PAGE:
Niġliq: Site of an Ancient Trade Fair

Teaching Strategies from the NSBSD Curriculum Unit

Materials and Supplies (beyond this Learning Center's resources)

  • Map that shows the North Slope of Alaska in some detail
  • Ball, about 8 inches in diameter, preferably made of skin and stuffed with furs or fabric
  • Art supplies
  • An item of clothing that was not made locally


Read about Itaalluk's Journey

The North Slope Borough School District, with funding from the US Department of Education, produced an entire 6th grade curriculum about Niġliq and the trading that occurred there.

To download and print the graphic novel that forms the backbone of that unit, click here.

Map Work

In the graphic novel Adventures in Trading, Itaalluk's family travels from their home in the Brooks Range downriver to Niġliq. Using a map that shows the North Slope in some detail, have students:

  • trace the voyage
  • compute the distance Itaalluk's family traveled
  • research how much gasoline it would take a family nowadays, either by boat or by snowmobile
  • calculate how much time it would take to make the journey nowadays by snowmobile

Map work, continued

Adventures in Trading describes the routes of three resources that made their way to the trade fair at Niġliq. Have students trace those routes on a globe or map of the world. Have them:

  • compute distances
  • research the time such a journey would take nowadays via air, sea, and land

Trace the voyage of an item of clothing

Just as Adventures in Trading traces the journey made by three of the resources that the Iñupiat wanted in 1900, so students can trace the journey an item of clothing took to get to them. To do this exercise, they will need Internet access and might have to conduct a telephone interview with the company's home office to learn about transportation routes.

  1. Choose an item of clothing that was not produced in your town, village, or city.
  2. Locate its point of origin on a globe or map of the world.
  3. Conduct research to determine where the original natural materials came from and where the factory is that produced the item of clothing. Mark that route on the map of globe.
  4. Conduct research about the clothing company to determine (if possible) where its American import office is. Mark that location on a map.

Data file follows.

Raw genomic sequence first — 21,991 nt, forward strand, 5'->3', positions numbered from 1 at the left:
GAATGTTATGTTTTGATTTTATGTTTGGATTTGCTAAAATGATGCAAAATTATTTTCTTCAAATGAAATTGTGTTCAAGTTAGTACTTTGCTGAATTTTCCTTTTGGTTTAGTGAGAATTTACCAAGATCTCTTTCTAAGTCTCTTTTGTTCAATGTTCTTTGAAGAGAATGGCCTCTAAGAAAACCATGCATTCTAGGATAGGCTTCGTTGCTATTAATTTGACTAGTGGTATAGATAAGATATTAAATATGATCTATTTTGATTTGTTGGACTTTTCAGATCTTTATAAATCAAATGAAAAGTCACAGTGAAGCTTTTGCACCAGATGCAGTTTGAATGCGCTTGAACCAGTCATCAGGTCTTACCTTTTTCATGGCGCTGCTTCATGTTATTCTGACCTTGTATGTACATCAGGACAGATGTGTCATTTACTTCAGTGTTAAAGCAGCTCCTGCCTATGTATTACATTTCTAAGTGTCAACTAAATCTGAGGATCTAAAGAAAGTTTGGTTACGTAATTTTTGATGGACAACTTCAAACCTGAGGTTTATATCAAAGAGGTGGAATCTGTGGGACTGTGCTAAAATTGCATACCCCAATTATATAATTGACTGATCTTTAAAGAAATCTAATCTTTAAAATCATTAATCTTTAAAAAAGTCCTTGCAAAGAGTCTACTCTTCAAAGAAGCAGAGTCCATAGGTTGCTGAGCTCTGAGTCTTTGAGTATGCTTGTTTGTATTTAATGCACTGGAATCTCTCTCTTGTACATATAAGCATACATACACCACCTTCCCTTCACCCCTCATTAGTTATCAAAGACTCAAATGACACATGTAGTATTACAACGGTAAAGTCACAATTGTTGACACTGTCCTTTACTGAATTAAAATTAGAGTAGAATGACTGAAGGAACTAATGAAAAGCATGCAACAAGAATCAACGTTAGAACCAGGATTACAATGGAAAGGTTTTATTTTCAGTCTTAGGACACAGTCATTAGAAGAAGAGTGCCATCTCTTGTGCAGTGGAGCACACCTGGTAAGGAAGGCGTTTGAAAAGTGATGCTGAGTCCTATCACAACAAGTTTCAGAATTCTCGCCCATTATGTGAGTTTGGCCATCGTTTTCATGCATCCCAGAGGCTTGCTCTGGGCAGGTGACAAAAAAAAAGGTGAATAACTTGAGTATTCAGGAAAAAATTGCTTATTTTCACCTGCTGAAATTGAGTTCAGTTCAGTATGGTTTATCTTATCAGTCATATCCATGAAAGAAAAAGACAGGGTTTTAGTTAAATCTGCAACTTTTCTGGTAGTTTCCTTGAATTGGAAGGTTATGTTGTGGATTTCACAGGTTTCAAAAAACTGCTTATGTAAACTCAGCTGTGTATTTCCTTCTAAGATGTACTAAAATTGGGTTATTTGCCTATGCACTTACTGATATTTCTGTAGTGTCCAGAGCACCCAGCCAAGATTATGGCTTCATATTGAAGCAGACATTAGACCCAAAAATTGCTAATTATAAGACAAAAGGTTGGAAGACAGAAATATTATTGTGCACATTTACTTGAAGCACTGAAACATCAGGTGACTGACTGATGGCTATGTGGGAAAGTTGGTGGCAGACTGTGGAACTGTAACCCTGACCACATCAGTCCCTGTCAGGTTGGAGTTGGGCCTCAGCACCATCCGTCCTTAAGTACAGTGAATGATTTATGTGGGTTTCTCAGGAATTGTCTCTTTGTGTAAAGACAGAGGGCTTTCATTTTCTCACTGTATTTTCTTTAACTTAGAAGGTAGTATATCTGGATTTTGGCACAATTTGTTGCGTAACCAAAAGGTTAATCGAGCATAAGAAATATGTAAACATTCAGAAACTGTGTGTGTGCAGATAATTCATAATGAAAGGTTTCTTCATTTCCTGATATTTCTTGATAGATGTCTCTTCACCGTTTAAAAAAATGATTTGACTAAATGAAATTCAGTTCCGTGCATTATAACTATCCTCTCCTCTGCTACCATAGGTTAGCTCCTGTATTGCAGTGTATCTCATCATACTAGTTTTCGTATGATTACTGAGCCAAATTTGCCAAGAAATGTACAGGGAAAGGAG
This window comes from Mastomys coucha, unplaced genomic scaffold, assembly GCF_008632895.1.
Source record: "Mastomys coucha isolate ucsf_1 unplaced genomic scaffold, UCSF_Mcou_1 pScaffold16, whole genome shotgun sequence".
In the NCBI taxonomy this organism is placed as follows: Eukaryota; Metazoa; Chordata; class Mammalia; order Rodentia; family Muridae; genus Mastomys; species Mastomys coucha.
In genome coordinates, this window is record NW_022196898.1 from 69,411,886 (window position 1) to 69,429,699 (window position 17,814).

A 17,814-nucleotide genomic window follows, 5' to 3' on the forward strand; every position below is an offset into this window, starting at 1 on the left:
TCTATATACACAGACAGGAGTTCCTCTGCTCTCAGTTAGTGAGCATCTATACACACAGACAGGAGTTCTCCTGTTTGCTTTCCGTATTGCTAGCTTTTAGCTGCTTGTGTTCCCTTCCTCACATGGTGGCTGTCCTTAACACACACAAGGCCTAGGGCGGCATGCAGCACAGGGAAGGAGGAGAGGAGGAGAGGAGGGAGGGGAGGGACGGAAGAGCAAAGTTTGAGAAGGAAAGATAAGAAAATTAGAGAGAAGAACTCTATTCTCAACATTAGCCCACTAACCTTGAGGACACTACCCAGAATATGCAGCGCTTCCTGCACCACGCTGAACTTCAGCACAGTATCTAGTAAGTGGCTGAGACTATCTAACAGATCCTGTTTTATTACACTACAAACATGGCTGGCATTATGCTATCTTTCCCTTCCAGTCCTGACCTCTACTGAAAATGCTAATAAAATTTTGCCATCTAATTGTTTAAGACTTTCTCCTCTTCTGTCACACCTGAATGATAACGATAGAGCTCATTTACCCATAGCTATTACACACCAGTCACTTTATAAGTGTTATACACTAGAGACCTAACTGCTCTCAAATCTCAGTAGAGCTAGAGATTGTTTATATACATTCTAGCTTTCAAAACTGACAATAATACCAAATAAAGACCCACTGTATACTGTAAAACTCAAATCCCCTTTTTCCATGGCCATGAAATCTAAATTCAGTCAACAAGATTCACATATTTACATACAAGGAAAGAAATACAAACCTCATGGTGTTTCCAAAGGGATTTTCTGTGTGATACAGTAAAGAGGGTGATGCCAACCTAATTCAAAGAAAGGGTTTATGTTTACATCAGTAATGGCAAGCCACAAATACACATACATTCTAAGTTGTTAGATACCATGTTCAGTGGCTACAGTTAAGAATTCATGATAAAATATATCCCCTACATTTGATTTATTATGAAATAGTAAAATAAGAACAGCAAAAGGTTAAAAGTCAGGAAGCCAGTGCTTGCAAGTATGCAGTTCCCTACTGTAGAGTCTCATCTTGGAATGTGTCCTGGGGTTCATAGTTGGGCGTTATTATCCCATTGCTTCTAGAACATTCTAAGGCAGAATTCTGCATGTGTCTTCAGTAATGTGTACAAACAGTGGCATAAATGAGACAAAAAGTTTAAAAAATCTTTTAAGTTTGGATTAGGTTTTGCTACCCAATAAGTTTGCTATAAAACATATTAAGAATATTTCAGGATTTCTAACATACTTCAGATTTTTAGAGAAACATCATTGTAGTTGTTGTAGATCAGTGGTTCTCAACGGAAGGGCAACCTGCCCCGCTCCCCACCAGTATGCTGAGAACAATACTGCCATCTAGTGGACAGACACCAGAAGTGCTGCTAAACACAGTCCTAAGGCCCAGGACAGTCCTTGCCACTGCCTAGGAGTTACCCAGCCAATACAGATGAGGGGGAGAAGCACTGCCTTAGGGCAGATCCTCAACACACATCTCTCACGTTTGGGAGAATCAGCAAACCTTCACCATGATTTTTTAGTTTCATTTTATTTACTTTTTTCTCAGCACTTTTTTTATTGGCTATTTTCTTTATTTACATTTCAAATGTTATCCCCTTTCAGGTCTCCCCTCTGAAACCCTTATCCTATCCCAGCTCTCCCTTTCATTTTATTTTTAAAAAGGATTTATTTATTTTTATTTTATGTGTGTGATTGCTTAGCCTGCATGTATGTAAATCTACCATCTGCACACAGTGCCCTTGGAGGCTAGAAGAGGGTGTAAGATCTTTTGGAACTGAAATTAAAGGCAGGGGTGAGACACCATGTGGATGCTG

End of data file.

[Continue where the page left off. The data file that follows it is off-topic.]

5. Connect the point of embarkation with your home town, marking any stops the clothing might have made at intermediate distribution points.
  6. If possible, learn how long the process took, from harvesting the natural resource to its purchase in the store.

Learn about the trade at Niġliq

The inland Iñupiat, or Nunamiut, brought goods from the land -- caribou skins and other furs, essential for the warm clothing that their coastal relatives needed. The coastal Iñupiat from Barrow, or Tagiugmiut, had seal oil, whale blubber, and baleen, among other things. And they also had Tanik (White man's) goods from the trading posts.

Download the trading cards, print, and cut them out. Divide students into two groups, Nunamiut and Tagiugmiut, and distribute the cards accordingly.

Help students learn what the Iñupiat would need the resources for by reading a short history of the Iñupiat people through this link.

Then assign to each student a trading partner from the opposite group. Trading partners meet and decide what they want in trade -- regardless of the goods that their trading partners have in hand in the form of trading cards. The two groups then get back together and compare notes, attempting to pool their resources so that all their trading partners are happy. Students then engage in trade.

After the trading episode, discuss it in class: did the trading go smoothly? Were there enough resources to go around? If not, what did they run short in? What would this have meant to the Iñupiat living 100 years ago at the time this trade took place?

Extend the discussion to the goods students want nowadays. Are there some items that are in short supply? What happens to the price of those items? Link this lesson to a general lesson on the market economy.

Have students make their own graphic novels

Using Adventures in Trading as a model, have students compose, draw, and publish graphic novels of their own on the topic of trade and journeys.

  1. Brainstorm as a class what students might want to write about.
  2. Guide students to undertake the necessary research.
  3. Demonstrate how to make a storyboard that places the plot and accompanying illustrations in order.

Play Eskimo Football

Everyone at Niġliq, men, women, and children, played a game that is called "Eskimo Football" in English, aqsraurraq in Iñupiaq. Use a handy ball (about 8" in diameter), or sew one out of canvas, stuffed with fabric or fur, and play the game.

Here are the instructions, reprinted from the book Alliance and Conflict by Ernest S. Burch, Jr.:

Aqsraurraq . . . was like a combination of soccer, rugby, and keep-away played with a soft ball about 8 inches in diameter.  A player moved the ball by kicking it.  He could catch the ball or stop it with his body, but he could not throw it or pick it up and run with it.  In addition to kicking the ball away from an opponent, a player could also knock down an opponent or throw him to the ground.  A team won when it kept the ball away from the other side for so long that the latter gave up.  Women and children played the game solely to have fun, although it was still a vigorous activity.  Then it was played on a small “field” and was accompanied by lots of laughter.  When it was undertaken only by men, it was a much more serious enterprise.  Often the “fields” were several miles long, and games sometimes lasted for many hours, sometimes days.  There were no referees.  As any adult who has played aggressive physical games without referees knows, such games can get very rough indeed.